The ultimate self-driving car – where it doesn’t matter whether the person at the wheel is awake or asleep – is every automaker’s dream and every tech major’s goal at the moment. it now appears that Ford is skipping semi-autonomous cars (Level 3) and going straight to fully-autonomous (Level 4) self-driving technology for its future automobiles.
In an article that appeared on Automotive News, Ford’s product development chief Raj Nair reportedly said that Ford’s engineers were lulled by the smooth ride and struggled to maintain “situational awareness”.
That was interpreted to mean they dozed off during self-driving tests. However, Ford made an official statement following that:
“Reports that Ford engineers were falling asleep while testing autonomous vehicles are inaccurate. We believe that high levels of automation without full autonomy capability could provide a false sense of security, and that this presents a challenge for the driver to regain full awareness and control of the vehicle if a situation arises where the technology cannot function. That is why we’re currently pursuing SAE Level 4 autonomous capability that will take the driver completely out of the driving process in defined areas.”
It’s clear that Ford recognizes the dangers of Level 3 autonomy, which requires that a driver be present at all times, to take over when necessary. Think about it. If you were driving on an interstate highway for five hours straight, do you think you can remain “situationally aware” for that entire five hours?
Possibly not, which could be what prompted Waymo CEO John Krafcik to say:
“Level 3 may turn out to be a myth. Perhaps it’s just not worth doing.”
Ford is now skipping Level 3 and going straight to Level 4, which mean full autonomy and no driver required. That’s everyone’s goal at this point. Some just prefer to roll it out to the public as they test and certify each of the myriad parts of what makes an autonomous car…well, autonomous. Like Tesla’s Autopilot, for example.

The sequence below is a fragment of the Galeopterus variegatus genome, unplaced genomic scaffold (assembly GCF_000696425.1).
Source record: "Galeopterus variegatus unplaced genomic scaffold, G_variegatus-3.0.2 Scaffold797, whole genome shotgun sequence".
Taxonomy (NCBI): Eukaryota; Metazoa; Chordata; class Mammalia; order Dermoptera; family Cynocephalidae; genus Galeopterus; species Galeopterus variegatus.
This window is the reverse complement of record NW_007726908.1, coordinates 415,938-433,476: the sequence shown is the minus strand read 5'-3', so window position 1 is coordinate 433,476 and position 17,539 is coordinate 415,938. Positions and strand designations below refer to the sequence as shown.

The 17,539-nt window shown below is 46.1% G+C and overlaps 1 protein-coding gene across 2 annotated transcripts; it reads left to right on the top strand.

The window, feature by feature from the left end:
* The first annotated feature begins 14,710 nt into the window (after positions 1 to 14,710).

At this point, we need to keep in mind that Ford has merely pushed its ‘go live’ date back by a significant amount of time with this decision. The company, as far as we know, is still very committed to making true autonomous driving a reality. They’ve invested heavily in the space, and are actively testing various technologies, terrain types, weather conditions and other variables so they can maintain and strengthen their leadership in the self-driving vehicles space.
According to Ford President and CEO Mark Fields:
“As Ford expands to be an auto and a mobility company, we believe that investing in Argo AI will create significant value for our shareholders by strengthening Ford’s leadership in bringing self-driving vehicles to market in the near term and by creating technology that could be licensed to others in the future.”
2021 is Ford’s self-designated target to achieve fully autonomous technology. Someone else might get there before them. But at least we know Ford’s got a solid five-year roadmap to get there even if it doesn’t guarantee them market leadership position.
The fight now is not to get the first self-driving car on the road: it is to get the first 100% reliable, fully autonomous technology on the road. The emphasis is very strongly on the technology, since it will have many forms that suit different needs.
Automakers like Ford and GM may have a slight edge over tech companies like Uber, but the potential for this tech is so massive ($42 billion by 2025, according to Boston Consulting Group in a report carried by Bloomberg) that every deep-pocketed player in this game will be fighting to form partnerships with the company that has the best technology – no matter whether that company’s an auto manufacturer, a cab company or a software maker.
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